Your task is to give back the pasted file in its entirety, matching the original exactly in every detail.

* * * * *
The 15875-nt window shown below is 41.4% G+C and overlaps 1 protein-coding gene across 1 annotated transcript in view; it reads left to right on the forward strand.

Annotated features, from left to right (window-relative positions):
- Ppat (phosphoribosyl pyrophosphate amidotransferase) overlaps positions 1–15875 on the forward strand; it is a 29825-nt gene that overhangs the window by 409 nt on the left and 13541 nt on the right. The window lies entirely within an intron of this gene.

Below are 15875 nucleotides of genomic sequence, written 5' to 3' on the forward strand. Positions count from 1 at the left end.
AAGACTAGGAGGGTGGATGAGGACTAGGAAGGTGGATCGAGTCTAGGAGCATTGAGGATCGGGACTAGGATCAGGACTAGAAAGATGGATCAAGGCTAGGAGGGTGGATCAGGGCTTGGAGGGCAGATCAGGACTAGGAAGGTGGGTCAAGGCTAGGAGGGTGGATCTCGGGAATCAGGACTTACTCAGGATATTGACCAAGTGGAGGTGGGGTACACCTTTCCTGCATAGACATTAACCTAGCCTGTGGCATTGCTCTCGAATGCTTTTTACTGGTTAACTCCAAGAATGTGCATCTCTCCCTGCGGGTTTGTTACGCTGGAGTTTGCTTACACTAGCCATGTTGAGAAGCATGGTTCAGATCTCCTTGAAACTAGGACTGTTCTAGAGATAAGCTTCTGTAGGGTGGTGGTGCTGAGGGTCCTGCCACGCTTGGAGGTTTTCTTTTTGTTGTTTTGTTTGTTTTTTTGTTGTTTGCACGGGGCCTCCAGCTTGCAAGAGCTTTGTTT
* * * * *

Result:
The 15875-nt window shown below is 41.4% G+C and overlaps 1 protein-coding gene across 1 annotated transcript in view; it reads left to right on the forward strand.

Annotated features, from left to right (window-relative positions):
- Ppat (phosphoribosyl pyrophosphate amidotransferase) overlaps positions 1–15875 on the forward strand; it is a 29825-nt gene that overhangs the window by 409 nt on the left and 13541 nt on the right. The window lies entirely within an intron of this gene.

Below are 15875 nucleotides of genomic sequence, written 5' to 3' on the forward strand. Positions count from 1 at the left end.
AAGACTAGGAGGGTGGATGAGGACTAGGAAGGTGGATCGAGTCTAGGAGCATTGAGGATCGGGACTAGGATCAGGACTAGAAAGATGGATCAAGGCTAGGAGGGTGGATCAGGGCTTGGAGGGCAGATCAGGACTAGGAAGGTGGGTCAAGGCTAGGAGGGTGGATCTCGGGAATCAGGACTTACTCAGGATATTGACCAAGTGGAGGTGGGGTACACCTTTCCTGCATAGACATTAACCTAGCCTGTGGCATTGCTCTCGAATGCTTTTTACTGGTTAACTCCAAGAATGTGCATCTCTCCCTGCGGGTTTGTTACGCTGGAGTTTGCTTACACTAGCCATGTTGAGAAGCATGGTTCAGATCTCCTTGAAACTAGGACTGTTCTAGAGATAAGCTTCTGTAGGGTGGTGGTGCTGAGGGTCCTGCCACGCTTGGAGGTTTTCTTTTTGTTGTTTTGTTTGTTTTTTTGTTGTTTGCACGGGGCCTCCAGCTTGCAAGAGCTTTGTTT